Saturday, 30 November 2013

Daily League Sudoku #36: Sum Relations Sudoku

I have seen puzzles similar to this before, except in a Killer Sudoku format. In those puzzles the relations are given between different cages. Here the relation is between the sums of adjacent cells on either side of the symbol.
This is again a harder puzzle. I don't know exactly how hard it is, but there's definitely no progress to be made if you don't understand the opening. I wasn't expecting to be able to make this variant without any givens. But I managed to create an opening that works without any givens. I think it's a nice and interesting opening. The middle is probably a bit easier, but I think the end is again a little bit harder, but worked out nicely in my opinion. I'll think about making something easier again next week, but I can't exactly promise that. When I find an interesting opening, I just run with it. And interesting is generally hard. Enjoy this puzzle though.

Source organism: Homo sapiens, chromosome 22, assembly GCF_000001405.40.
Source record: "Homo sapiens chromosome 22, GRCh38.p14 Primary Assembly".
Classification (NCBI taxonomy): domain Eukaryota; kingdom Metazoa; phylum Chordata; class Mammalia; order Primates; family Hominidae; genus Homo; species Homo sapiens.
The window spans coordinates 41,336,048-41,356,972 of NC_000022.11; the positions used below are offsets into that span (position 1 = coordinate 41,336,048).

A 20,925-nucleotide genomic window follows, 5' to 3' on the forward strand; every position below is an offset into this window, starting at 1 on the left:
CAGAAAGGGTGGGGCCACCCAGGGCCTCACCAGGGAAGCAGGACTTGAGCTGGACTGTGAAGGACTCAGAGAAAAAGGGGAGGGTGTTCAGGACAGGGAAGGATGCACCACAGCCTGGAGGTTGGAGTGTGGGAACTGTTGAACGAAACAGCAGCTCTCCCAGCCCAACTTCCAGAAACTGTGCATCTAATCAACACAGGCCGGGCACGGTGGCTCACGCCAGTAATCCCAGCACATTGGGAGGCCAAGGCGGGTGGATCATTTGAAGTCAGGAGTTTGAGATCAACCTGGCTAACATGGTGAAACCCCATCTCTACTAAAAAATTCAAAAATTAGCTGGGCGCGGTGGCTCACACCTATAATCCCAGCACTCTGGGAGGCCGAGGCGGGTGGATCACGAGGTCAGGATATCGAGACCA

In this Sudoku, the symbols indicate the relation between the sums of the 2 cells on either side of the symbol.

Saturday, 23 November 2013

Daily League Sudoku #35: Rank Killer Sudoku

This week a puzzle type taken from Richard Stolk's V2V test at Logicmasters India. I had planned on posting this type earlier, but my attempts at making one never got anything useful. So I made other puzzle types instead, that worked out easier. But this one seemed to work well.
This puzzle is again a harder one. I had posted a few easier ones in the last few weeks. This type has again some room for me to be a bit more creative with the opening. There's a few steps that combine Killer Sudoku and Rank Sudoku to start this one off. They are still all logical steps, but it takes a bit more effort to figure them out. I still think it is an enjoyable puzzle.